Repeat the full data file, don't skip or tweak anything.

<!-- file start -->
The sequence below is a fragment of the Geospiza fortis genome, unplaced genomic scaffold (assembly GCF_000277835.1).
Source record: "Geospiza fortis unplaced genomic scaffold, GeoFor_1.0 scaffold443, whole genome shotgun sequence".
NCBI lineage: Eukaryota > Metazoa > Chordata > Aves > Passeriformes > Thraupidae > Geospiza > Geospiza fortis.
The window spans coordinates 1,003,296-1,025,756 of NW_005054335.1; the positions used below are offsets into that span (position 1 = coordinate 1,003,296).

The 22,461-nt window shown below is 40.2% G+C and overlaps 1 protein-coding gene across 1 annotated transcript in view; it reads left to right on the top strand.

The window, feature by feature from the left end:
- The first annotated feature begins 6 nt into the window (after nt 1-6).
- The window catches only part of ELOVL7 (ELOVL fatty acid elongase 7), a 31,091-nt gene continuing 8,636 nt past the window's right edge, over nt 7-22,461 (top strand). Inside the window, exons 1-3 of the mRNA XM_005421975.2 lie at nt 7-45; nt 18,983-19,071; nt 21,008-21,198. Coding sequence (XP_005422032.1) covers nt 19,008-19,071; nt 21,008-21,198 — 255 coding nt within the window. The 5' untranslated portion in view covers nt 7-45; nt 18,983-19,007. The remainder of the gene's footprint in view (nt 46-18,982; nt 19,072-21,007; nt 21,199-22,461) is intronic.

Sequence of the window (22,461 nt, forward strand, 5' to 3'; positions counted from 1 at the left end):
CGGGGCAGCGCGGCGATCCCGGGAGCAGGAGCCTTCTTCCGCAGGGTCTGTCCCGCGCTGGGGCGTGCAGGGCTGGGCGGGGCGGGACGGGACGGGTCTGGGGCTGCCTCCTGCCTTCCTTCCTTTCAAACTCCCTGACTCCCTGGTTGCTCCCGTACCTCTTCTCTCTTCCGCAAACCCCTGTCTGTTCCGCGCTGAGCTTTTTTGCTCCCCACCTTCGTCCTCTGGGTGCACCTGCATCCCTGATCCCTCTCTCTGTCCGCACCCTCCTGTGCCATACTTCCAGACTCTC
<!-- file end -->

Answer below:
The sequence below is a fragment of the Geospiza fortis genome, unplaced genomic scaffold (assembly GCF_000277835.1).
Source record: "Geospiza fortis unplaced genomic scaffold, GeoFor_1.0 scaffold443, whole genome shotgun sequence".
NCBI lineage: Eukaryota > Metazoa > Chordata > Aves > Passeriformes > Thraupidae > Geospiza > Geospiza fortis.
The window spans coordinates 1,003,296-1,025,756 of NW_005054335.1; the positions used below are offsets into that span (position 1 = coordinate 1,003,296).

The 22,461-nt window shown below is 40.2% G+C and overlaps 1 protein-coding gene across 1 annotated transcript in view; it reads left to right on the top strand.

The window, feature by feature from the left end:
- The first annotated feature begins 6 nt into the window (after nt 1-6).
- The window catches only part of ELOVL7 (ELOVL fatty acid elongase 7), a 31,091-nt gene continuing 8,636 nt past the window's right edge, over nt 7-22,461 (top strand). Inside the window, exons 1-3 of the mRNA XM_005421975.2 lie at nt 7-45; nt 18,983-19,071; nt 21,008-21,198. Coding sequence (XP_005422032.1) covers nt 19,008-19,071; nt 21,008-21,198 — 255 coding nt within the window. The 5' untranslated portion in view covers nt 7-45; nt 18,983-19,007. The remainder of the gene's footprint in view (nt 46-18,982; nt 19,072-21,007; nt 21,199-22,461) is intronic.

Sequence of the window (22,461 nt, forward strand, 5' to 3'; positions counted from 1 at the left end):
CGGGGCAGCGCGGCGATCCCGGGAGCAGGAGCCTTCTTCCGCAGGGTCTGTCCCGCGCTGGGGCGTGCAGGGCTGGGCGGGGCGGGACGGGACGGGTCTGGGGCTGCCTCCTGCCTTCCTTCCTTTCAAACTCCCTGACTCCCTGGTTGCTCCCGTACCTCTTCTCTCTTCCGCAAACCCCTGTCTGTTCCGCGCTGAGCTTTTTTGCTCCCCACCTTCGTCCTCTGGGTGCACCTGCATCCCTGATCCCTCTCTCTGTCCGCACCCTCCTGTGCCATACTTCCAGACTCTC